Wildlife Nuisance

  BY MAT WOOLFENDEN My wife and I, we have everything we need in our attic flat: a bathroom, a bedroom, bed, telephone for the takeaway and a cat. That morning Raffles

In The Age of Nicotine

  BY GC PERRY He orders a large gin and tonic and checks out the barmaid’s curves as she bends down to get a bottle of Schweppes from the fridge, his flat

Shout

Our Responsibility as Writers By Matthew Neal In the age of social media anyone with an internet connection can become a writer. People could write before that, of course – but with

My Girl Tornado

 by Jordan O’Shea The girl I loved was a tornado. That seems to be the most accurate way to describe her. She was fascinating and dangerously beautiful, but she destroyed everything. I

Remembering Mike Marqusee

by Tom Wood I hate the fact that I am writing this. It’s something I never wanted to write. It reminds me that life is random, brutal and cruel, and that natural

Rickshaw

Sean Preston takes a look at David McGrath’s novel Rickshaw. Irish needs to “sort something out,” we’re told by author David McGrath in the opening gambit of his debut novel. Happenstance colludes, and that something becomes a rickshaw, a handy (if not physically challenging) vehicle for both the perverse and relatable kooks McGrath draws in his novel, and for the whirlwind narrative itself. McGrath has been a short story writer for some time now, including

Gogglebox

The Girl With The Indian Braids – Why Mad Men Is A Television Novel By Erinna Mettler THE MAD MEN PARTY IS FINISHED AND I AM BEREFT. I know, the whole world has written

Storm’s a-comin’

This weekend in an independent bookshop near you… Now firmly in its teens, Issue Fourteen of Open Pen is a brooding stripped back black on white (with colour illustration), with guest editorial from Kit Caless, one half of Influx Press, who asks of fiction, What’s Place Got To Do With It? Issue Fourteen’s cover story is a sassy and fidgety tale from Londoner Ben Byrne: Her voice took on a cute, flippant tone. “Well! We can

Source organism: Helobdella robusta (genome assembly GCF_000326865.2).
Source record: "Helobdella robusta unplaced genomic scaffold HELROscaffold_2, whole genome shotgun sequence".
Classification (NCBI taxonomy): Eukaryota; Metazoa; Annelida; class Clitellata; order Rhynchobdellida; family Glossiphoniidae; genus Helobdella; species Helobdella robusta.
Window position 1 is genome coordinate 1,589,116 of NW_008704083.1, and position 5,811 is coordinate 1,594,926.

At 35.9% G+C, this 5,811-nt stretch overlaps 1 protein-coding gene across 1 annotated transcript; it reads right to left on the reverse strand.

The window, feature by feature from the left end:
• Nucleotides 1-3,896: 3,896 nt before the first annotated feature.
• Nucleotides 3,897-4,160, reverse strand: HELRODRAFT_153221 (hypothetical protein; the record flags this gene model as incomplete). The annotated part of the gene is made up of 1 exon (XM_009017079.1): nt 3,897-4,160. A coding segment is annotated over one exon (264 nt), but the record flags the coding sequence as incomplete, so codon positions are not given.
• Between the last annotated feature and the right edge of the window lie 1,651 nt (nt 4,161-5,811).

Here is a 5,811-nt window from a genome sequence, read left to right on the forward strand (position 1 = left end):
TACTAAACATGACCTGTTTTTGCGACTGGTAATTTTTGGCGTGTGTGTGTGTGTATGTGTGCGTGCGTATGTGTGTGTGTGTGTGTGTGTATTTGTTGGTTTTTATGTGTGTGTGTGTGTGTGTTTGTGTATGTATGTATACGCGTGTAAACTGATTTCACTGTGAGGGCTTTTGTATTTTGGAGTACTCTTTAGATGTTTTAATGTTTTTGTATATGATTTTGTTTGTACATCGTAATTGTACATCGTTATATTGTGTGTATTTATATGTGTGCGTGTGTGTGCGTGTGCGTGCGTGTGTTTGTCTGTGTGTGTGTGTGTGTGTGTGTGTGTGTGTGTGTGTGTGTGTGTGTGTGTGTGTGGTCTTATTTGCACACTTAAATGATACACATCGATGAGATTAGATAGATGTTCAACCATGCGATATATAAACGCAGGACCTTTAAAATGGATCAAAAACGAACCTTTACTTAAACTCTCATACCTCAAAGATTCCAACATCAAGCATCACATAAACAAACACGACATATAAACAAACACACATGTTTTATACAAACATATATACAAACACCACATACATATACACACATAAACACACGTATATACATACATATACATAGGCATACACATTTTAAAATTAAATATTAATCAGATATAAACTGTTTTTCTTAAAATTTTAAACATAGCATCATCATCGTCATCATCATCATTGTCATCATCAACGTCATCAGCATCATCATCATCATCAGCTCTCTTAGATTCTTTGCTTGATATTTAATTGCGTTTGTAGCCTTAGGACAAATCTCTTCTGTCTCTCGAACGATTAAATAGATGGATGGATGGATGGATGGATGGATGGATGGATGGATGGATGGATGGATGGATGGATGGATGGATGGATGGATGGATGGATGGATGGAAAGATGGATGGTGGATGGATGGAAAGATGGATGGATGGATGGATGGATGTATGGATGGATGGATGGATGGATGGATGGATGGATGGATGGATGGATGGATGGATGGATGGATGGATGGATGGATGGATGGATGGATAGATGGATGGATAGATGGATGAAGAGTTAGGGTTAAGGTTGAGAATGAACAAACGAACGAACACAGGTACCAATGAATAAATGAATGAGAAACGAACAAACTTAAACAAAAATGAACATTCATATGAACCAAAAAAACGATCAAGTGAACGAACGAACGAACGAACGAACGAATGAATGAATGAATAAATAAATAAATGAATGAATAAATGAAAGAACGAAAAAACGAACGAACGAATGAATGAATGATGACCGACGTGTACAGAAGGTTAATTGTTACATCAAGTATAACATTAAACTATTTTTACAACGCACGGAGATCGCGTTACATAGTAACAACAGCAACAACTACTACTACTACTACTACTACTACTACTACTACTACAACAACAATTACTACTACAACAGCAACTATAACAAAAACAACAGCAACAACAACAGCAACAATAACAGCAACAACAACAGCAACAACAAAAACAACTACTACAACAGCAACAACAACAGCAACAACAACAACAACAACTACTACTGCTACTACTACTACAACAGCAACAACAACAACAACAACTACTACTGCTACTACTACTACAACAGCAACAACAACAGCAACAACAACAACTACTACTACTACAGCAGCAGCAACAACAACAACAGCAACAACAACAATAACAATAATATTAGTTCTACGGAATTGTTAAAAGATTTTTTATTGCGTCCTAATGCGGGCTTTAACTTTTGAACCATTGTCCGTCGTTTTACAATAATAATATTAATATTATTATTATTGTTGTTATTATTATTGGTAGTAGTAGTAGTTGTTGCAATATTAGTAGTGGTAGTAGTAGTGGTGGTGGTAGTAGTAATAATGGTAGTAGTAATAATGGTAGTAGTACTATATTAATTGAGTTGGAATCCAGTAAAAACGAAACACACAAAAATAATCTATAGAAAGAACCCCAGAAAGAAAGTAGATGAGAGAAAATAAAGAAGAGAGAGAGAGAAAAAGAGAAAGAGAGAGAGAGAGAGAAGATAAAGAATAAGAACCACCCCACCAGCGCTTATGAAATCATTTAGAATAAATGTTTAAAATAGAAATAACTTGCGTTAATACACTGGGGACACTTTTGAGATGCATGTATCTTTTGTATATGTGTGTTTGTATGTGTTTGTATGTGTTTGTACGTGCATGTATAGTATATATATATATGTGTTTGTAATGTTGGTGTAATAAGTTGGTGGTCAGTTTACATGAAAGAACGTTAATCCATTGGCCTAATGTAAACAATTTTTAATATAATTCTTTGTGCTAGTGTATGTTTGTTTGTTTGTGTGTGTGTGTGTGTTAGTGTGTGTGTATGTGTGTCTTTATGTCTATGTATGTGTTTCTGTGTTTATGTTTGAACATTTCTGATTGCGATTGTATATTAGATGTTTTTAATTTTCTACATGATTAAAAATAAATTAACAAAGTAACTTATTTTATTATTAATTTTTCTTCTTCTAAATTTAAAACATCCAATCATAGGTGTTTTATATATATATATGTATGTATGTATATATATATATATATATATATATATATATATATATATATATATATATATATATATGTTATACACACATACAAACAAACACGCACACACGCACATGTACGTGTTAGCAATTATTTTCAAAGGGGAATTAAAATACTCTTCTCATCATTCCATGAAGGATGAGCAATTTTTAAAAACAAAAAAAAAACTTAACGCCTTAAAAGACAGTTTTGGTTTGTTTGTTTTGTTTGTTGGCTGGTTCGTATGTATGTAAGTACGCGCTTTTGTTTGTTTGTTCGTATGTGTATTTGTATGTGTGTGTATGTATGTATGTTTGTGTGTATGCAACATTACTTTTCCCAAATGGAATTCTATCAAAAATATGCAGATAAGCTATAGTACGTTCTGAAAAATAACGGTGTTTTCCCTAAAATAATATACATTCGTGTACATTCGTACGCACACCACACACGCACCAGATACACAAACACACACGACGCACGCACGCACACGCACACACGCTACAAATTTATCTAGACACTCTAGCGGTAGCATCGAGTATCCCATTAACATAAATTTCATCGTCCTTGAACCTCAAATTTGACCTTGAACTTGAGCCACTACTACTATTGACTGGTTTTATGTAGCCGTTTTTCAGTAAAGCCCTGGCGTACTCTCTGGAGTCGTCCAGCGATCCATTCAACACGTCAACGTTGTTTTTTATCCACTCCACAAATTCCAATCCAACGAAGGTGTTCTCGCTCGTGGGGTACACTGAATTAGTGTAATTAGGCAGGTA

balls

FOOTBALL AND LITZINES PART 1: AN INTERVIEW WITH JOE ENGLAND Sean Preston caught up with PUSH Magazine editor Joe England at Leyton Orient Football Club to talk football fans and literary endeavours. Part 2 will be available later in the month.  

…or Salad

The creators of Talking Soup Magazine get some things off their chests in an interview with Open Pen. Continuing a series of features with our favourite lit zines and journals, editor Sean

Shorts

Phillip Clement reviews Devourings, James Vella’s ‘startlingly lucid’ debut collection of short stories. There is something quite remarkable in the sixteen short stories that make up Devourings – James Vella’s startlingly lucid debut

Future Flash

To celebrate the start of The Open University’s free online course, Start Writing Fiction, course provider FutureLearn is challenging authors to try their hand at writing Twitter fiction. Today (Tuesday 12) and

Writers and Social Progression

Back in 2012, Owen Jones provided a guest editorial for Open Pen. Here it is in full, as relevant as ever on Election Day. This editorial first featured in Issue Five of Open Pen Magazine, May 2012.  An editorial by Owen Jones Writers do not change the world. Social change happens through collective action from below, not because of the scribblings of the well-intentioned individual. Nobody votes for writers: in that sense, they are not

Doing It Themselves – Hand Job ZINE

As part of our month looking at lit zines making a real impact, we cast the magnifying glass over HAND JOB, a Notts based zine thick with bright ideas, such as the

Spooked

Phillip Clement reviews Two Dogs at the One Dog Inn, the debut novella by British author David John Griffin. In David John Griffin’s debut magical realism novella, Two Dogs at the One Dog Inn,